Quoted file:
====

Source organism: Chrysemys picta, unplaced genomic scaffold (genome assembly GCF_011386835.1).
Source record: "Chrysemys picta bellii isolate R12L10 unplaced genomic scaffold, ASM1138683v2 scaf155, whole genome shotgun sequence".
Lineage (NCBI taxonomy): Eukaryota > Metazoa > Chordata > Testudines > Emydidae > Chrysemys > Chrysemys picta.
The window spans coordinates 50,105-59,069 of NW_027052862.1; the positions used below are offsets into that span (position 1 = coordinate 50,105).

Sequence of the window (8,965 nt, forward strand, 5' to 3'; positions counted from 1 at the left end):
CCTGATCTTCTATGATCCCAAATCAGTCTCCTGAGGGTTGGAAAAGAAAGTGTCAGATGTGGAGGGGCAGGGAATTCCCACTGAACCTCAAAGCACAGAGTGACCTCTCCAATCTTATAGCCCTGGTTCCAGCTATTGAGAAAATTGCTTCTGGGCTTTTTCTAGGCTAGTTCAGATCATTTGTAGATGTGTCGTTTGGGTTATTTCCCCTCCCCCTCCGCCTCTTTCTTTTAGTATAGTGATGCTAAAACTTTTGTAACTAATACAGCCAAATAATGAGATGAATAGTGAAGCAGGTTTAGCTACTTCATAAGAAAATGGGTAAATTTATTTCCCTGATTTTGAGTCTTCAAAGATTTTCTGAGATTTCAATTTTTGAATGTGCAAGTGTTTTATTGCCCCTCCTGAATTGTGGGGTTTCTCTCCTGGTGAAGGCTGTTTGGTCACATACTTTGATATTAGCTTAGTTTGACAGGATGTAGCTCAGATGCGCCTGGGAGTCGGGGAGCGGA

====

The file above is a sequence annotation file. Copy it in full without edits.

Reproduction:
Source organism: Chrysemys picta, unplaced genomic scaffold (genome assembly GCF_011386835.1).
Source record: "Chrysemys picta bellii isolate R12L10 unplaced genomic scaffold, ASM1138683v2 scaf155, whole genome shotgun sequence".
Lineage (NCBI taxonomy): Eukaryota > Metazoa > Chordata > Testudines > Emydidae > Chrysemys > Chrysemys picta.
The window spans coordinates 50,105-59,069 of NW_027052862.1; the positions used below are offsets into that span (position 1 = coordinate 50,105).

Sequence of the window (8,965 nt, forward strand, 5' to 3'; positions counted from 1 at the left end):
CCTGATCTTCTATGATCCCAAATCAGTCTCCTGAGGGTTGGAAAAGAAAGTGTCAGATGTGGAGGGGCAGGGAATTCCCACTGAACCTCAAAGCACAGAGTGACCTCTCCAATCTTATAGCCCTGGTTCCAGCTATTGAGAAAATTGCTTCTGGGCTTTTTCTAGGCTAGTTCAGATCATTTGTAGATGTGTCGTTTGGGTTATTTCCCCTCCCCCTCCGCCTCTTTCTTTTAGTATAGTGATGCTAAAACTTTTGTAACTAATACAGCCAAATAATGAGATGAATAGTGAAGCAGGTTTAGCTACTTCATAAGAAAATGGGTAAATTTATTTCCCTGATTTTGAGTCTTCAAAGATTTTCTGAGATTTCAATTTTTGAATGTGCAAGTGTTTTATTGCCCCTCCTGAATTGTGGGGTTTCTCTCCTGGTGAAGGCTGTTTGGTCACATACTTTGATATTAGCTTAGTTTGACAGGATGTAGCTCAGATGCGCCTGGGAGTCGGGGAGCGGA